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Puccini’s evocative Madama Butterfly emerges at Place des Arts

Both opera buffs and neophytes will be delighted by Opéra de Montréal’s much-anticipated production of Madama Butterfly, starting September 19 at Place des Arts.

Giacomo Puccini’s 1904 three-act opera about love and betrayal is the perfect choice for those curious but unfamiliar with this art form, says musicologist Pierre Vachon, who gives pre-opera talks (in French with a short summary in English) before each performance.

“The moving story has resonance to people today,” Vachon says. While it tells the tragic love story of a young Japanese girl and a U.S. Navy lieutenant, it also has a wider historical context—the Americans “opening” commerce with Japan in 1854 and Europeans becoming fascinated with Japanese culture at the 1878 Paris exhibition.

“Opera is a microcosm of society,” Vachon explains. “It was a shock to Westerners and opened up a world to artists in painting and music.”

Puccini, who also composed Tosca, La Bohème and Turandot, said this opera, which he rewrote five times, was “the most heartfelt and evocative opera I have ever conceived.”

Above all, the composer wanted to move people, to make them weep, Vachon says.

“With Puccini, emotion is key.”

Perhaps this is why Madama Butterfly remains one of the five most popular operas of all time.

The story is easy t follow, made even more so with the addition of supertitles in English and French. It is not necessary to know the plot beforehand, Vachon says.

“Come with an open mind, let yourself be transported. After that, start listening to excerpts, read about the story. This is how your ear is formed.”

Opera is about being in the moment, Vachon says, being immersed in the total experience of music with the singers, orchestra, sets, costumes, lights and drama coming together live before you.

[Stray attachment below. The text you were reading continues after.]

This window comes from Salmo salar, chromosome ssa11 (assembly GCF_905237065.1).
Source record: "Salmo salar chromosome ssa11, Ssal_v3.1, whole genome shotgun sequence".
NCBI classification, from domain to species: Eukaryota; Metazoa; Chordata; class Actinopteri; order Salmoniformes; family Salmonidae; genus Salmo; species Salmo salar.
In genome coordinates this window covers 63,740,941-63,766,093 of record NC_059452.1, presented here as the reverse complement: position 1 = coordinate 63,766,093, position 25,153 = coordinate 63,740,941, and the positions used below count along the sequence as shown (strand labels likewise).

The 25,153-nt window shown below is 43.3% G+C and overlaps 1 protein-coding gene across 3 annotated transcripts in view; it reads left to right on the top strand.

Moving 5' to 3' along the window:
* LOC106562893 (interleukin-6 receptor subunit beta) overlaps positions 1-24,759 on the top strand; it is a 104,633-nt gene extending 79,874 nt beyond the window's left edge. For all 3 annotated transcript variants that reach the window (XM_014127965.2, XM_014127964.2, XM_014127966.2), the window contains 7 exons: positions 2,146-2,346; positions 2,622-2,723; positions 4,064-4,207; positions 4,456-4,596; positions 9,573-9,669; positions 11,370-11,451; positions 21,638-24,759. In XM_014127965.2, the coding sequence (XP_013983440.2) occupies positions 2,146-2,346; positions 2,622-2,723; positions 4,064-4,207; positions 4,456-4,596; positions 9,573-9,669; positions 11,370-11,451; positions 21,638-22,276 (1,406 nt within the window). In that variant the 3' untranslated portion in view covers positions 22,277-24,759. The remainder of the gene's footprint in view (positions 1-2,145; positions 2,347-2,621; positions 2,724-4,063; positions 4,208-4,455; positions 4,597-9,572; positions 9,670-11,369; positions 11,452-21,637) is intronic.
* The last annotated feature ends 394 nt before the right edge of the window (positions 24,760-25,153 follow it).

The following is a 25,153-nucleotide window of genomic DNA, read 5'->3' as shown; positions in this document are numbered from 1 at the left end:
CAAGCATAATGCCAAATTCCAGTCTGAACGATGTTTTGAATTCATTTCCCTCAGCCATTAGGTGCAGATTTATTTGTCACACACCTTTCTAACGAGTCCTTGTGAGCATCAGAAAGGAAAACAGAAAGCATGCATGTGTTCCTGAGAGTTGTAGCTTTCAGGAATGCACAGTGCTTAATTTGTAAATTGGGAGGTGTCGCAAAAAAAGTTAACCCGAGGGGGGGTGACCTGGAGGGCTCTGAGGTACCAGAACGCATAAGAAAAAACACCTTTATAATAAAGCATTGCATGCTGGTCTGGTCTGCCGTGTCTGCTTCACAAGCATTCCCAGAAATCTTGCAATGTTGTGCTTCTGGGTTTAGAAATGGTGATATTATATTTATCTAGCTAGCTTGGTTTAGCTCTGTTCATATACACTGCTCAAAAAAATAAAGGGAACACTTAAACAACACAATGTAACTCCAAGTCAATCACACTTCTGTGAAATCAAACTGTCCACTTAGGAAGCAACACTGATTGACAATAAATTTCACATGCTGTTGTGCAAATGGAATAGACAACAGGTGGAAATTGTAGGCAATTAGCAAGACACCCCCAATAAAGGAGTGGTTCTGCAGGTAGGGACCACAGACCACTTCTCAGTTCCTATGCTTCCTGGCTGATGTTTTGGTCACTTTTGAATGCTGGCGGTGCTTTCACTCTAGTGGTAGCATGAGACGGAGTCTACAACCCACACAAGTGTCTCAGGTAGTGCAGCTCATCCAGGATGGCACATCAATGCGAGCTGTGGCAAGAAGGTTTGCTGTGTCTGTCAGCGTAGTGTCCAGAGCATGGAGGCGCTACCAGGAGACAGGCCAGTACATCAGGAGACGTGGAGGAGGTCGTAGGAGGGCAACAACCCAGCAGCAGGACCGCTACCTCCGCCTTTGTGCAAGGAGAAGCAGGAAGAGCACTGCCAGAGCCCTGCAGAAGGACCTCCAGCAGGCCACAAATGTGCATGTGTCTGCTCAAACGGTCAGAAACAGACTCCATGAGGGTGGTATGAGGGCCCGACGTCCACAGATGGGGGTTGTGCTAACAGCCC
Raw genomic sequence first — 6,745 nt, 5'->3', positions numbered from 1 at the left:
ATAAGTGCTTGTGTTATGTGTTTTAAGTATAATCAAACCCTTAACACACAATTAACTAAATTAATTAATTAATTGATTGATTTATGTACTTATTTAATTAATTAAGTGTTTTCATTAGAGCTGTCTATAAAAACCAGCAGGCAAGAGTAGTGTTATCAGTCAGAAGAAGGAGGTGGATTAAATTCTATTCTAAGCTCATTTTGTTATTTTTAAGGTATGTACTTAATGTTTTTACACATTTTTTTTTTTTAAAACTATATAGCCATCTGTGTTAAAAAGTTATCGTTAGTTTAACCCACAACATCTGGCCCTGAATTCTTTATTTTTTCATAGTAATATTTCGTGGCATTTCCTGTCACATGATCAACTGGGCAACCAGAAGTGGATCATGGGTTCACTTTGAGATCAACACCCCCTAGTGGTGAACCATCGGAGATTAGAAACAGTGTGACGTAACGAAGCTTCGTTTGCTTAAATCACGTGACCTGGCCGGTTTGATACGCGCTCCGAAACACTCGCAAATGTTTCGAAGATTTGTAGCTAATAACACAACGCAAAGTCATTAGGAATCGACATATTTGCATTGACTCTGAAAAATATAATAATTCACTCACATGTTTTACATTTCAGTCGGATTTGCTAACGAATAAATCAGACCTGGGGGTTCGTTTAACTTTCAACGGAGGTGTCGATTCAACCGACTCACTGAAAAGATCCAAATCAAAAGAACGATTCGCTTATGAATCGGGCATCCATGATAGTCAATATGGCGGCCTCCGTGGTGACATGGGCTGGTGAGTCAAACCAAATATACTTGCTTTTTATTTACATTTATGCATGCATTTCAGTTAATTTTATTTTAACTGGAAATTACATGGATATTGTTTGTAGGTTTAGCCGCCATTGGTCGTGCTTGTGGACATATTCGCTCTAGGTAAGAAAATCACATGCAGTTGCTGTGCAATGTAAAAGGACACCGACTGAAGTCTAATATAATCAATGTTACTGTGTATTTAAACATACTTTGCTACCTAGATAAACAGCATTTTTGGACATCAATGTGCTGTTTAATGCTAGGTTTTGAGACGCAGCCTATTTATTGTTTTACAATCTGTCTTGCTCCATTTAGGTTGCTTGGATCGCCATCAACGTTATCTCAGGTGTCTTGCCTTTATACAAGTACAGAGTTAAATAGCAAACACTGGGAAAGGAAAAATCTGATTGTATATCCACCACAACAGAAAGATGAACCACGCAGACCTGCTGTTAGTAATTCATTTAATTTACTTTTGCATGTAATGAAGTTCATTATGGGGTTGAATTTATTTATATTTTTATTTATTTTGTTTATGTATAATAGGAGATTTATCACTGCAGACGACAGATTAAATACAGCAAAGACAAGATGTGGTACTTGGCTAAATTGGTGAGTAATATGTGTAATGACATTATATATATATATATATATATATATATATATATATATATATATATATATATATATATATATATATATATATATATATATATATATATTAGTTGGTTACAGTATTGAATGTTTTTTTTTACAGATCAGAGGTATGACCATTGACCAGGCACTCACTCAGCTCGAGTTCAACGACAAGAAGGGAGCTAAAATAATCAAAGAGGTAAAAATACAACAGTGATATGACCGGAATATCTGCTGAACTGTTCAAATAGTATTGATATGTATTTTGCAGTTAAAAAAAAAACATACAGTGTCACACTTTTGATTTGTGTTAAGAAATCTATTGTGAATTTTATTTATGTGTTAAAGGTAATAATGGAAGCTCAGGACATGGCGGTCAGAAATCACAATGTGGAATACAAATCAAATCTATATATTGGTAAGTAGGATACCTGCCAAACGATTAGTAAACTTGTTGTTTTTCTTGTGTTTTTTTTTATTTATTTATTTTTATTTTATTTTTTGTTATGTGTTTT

“People want beautiful sing-able tunes—this opera is full of them. The music is quite direct; it touches your soul, like music in a film. It is so immediate; there are psychological changes unfolding in five seconds and the music follows that, translating human passion with such efficiency we rarely see.”

In her Huffington Post blog, Henriette Lazaridis describes live opera s a thrilling experience with which videos and CDs can’t compare.

“It’s one thing to hear all the lovely bits of opera strung together in a recording. … It’s quite another to hear the beautiful parts emerging from passages you’re not really paying attention to. You sit there, looking around the opera house, or maybe getting a little sleepy or thinking of something else, and then it hits you—beauty.

“And you’re slammed into something that I can’t quite explain except to say it’s pure emotion captured in pure sound.”

Opéra de Montreal presents Giacomo Puccini’s Madama Butterfly at Place des Arts, Salle Wilfrid Pelletier, at 7:30 pm. Pre-opera talks at 6:30 pm. September 19, 22,24,26 and 28. Tickets start at $20. 514-985-2258, operademontreal.com

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